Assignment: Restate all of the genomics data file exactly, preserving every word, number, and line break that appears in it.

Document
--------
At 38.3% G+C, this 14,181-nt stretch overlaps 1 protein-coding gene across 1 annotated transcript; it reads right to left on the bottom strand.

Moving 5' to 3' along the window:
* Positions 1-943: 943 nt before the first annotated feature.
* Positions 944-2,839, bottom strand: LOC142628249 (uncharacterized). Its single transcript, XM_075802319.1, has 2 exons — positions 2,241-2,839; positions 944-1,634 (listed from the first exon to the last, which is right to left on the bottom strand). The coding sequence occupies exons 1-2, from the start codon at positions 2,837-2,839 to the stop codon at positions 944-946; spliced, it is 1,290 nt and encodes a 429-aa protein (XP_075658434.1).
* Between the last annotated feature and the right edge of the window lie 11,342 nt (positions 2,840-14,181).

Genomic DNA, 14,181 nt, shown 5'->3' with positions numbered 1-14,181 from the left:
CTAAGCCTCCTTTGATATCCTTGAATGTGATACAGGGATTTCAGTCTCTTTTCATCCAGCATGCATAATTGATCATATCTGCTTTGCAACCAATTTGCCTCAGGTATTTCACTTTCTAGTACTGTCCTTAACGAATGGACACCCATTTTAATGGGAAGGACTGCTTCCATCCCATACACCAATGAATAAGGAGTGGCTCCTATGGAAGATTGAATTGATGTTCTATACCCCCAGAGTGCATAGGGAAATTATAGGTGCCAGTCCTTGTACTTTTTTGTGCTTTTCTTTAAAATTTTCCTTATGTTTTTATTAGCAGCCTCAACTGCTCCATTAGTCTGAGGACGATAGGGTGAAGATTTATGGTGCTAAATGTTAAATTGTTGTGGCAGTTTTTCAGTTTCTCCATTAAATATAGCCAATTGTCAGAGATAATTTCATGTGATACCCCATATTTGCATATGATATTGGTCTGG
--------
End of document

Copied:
At 38.3% G+C, this 14,181-nt stretch overlaps 1 protein-coding gene across 1 annotated transcript; it reads right to left on the bottom strand.

Moving 5' to 3' along the window:
* Positions 1-943: 943 nt before the first annotated feature.
* Positions 944-2,839, bottom strand: LOC142628249 (uncharacterized). Its single transcript, XM_075802319.1, has 2 exons — positions 2,241-2,839; positions 944-1,634 (listed from the first exon to the last, which is right to left on the bottom strand). The coding sequence occupies exons 1-2, from the start codon at positions 2,837-2,839 to the stop codon at positions 944-946; spliced, it is 1,290 nt and encodes a 429-aa protein (XP_075658434.1).
* Between the last annotated feature and the right edge of the window lie 11,342 nt (positions 2,840-14,181).

Genomic DNA, 14,181 nt, shown 5'->3' with positions numbered 1-14,181 from the left:
CTAAGCCTCCTTTGATATCCTTGAATGTGATACAGGGATTTCAGTCTCTTTTCATCCAGCATGCATAATTGATCATATCTGCTTTGCAACCAATTTGCCTCAGGTATTTCACTTTCTAGTACTGTCCTTAACGAATGGACACCCATTTTAATGGGAAGGACTGCTTCCATCCCATACACCAATGAATAAGGAGTGGCTCCTATGGAAGATTGAATTGATGTTCTATACCCCCAGAGTGCATAGGGAAATTATAGGTGCCAGTCCTTGTACTTTTTTGTGCTTTTCTTTAAAATTTTCCTTATGTTTTTATTAGCAGCCTCAACTGCTCCATTAGTCTGAGGACGATAGGGTGAAGATTTATGGTGCTAAATGTTAAATTGTTGTGGCAGTTTTTCAGTTTCTCCATTAAATATAGCCAATTGTCAGAGATAATTTCATGTGATACCCCATATTTGCATATGATATTGGTCTGG